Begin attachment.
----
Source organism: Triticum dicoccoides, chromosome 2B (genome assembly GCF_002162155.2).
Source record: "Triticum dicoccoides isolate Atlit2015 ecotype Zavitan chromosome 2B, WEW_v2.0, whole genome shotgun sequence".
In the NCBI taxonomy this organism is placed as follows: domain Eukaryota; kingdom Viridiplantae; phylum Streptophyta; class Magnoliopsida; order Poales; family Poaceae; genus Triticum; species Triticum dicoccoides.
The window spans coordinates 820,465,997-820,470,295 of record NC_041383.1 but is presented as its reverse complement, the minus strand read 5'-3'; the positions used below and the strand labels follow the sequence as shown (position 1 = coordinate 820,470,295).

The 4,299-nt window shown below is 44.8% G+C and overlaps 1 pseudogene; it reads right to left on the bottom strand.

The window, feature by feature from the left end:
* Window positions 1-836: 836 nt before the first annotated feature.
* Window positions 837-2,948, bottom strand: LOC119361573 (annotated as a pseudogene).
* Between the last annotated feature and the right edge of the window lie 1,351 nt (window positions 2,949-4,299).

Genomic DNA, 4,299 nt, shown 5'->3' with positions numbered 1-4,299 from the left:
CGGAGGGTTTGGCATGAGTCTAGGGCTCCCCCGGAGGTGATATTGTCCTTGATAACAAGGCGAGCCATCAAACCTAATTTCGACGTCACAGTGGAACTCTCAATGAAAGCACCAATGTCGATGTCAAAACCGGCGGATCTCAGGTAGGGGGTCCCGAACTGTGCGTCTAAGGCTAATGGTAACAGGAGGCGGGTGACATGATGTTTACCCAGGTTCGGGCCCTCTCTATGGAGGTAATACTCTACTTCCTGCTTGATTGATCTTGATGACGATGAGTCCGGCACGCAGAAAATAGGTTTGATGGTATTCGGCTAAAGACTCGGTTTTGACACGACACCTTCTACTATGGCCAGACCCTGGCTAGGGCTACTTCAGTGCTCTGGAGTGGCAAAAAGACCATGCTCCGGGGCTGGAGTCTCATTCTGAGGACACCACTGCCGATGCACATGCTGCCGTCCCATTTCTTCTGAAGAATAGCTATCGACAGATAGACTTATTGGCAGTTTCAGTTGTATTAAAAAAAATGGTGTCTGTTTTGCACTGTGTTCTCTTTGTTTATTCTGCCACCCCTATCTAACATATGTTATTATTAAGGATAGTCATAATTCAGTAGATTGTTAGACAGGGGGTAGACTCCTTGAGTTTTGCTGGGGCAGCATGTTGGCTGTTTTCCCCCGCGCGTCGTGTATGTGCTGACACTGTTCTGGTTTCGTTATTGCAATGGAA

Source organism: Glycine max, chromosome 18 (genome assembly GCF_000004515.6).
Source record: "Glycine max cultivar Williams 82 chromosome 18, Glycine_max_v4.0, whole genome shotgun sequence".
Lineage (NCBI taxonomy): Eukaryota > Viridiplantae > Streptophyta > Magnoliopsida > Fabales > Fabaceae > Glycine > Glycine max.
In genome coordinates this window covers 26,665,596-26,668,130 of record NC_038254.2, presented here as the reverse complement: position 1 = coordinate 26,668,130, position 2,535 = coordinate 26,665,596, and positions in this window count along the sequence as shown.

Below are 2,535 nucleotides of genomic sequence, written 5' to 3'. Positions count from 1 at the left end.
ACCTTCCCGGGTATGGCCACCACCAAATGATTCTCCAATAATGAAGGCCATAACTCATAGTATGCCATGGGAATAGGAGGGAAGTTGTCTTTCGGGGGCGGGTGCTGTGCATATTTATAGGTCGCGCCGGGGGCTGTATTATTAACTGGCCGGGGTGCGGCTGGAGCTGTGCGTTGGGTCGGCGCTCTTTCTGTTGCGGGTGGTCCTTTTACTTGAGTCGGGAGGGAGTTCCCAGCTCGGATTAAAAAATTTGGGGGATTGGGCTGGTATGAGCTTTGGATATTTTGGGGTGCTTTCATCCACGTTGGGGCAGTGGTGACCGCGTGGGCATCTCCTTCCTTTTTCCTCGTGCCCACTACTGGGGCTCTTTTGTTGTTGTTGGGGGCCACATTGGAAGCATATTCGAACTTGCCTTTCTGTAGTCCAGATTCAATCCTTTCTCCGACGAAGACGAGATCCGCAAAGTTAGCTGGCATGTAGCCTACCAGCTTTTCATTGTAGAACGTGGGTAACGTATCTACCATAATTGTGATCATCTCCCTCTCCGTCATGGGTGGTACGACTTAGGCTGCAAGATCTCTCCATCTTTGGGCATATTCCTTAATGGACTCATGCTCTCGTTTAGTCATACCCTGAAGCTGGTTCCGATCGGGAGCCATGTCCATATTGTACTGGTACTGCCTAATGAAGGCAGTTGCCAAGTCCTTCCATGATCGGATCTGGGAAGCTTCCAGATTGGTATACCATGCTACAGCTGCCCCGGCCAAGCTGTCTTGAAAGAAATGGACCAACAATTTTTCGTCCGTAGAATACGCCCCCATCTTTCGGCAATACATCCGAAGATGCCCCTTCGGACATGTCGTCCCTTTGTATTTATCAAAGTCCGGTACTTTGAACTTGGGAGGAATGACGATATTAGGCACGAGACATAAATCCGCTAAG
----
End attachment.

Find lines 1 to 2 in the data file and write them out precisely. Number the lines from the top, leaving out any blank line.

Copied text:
Source organism: Triticum dicoccoides, chromosome 2B (genome assembly GCF_002162155.2).
Source record: "Triticum dicoccoides isolate Atlit2015 ecotype Zavitan chromosome 2B, WEW_v2.0, whole genome shotgun sequence".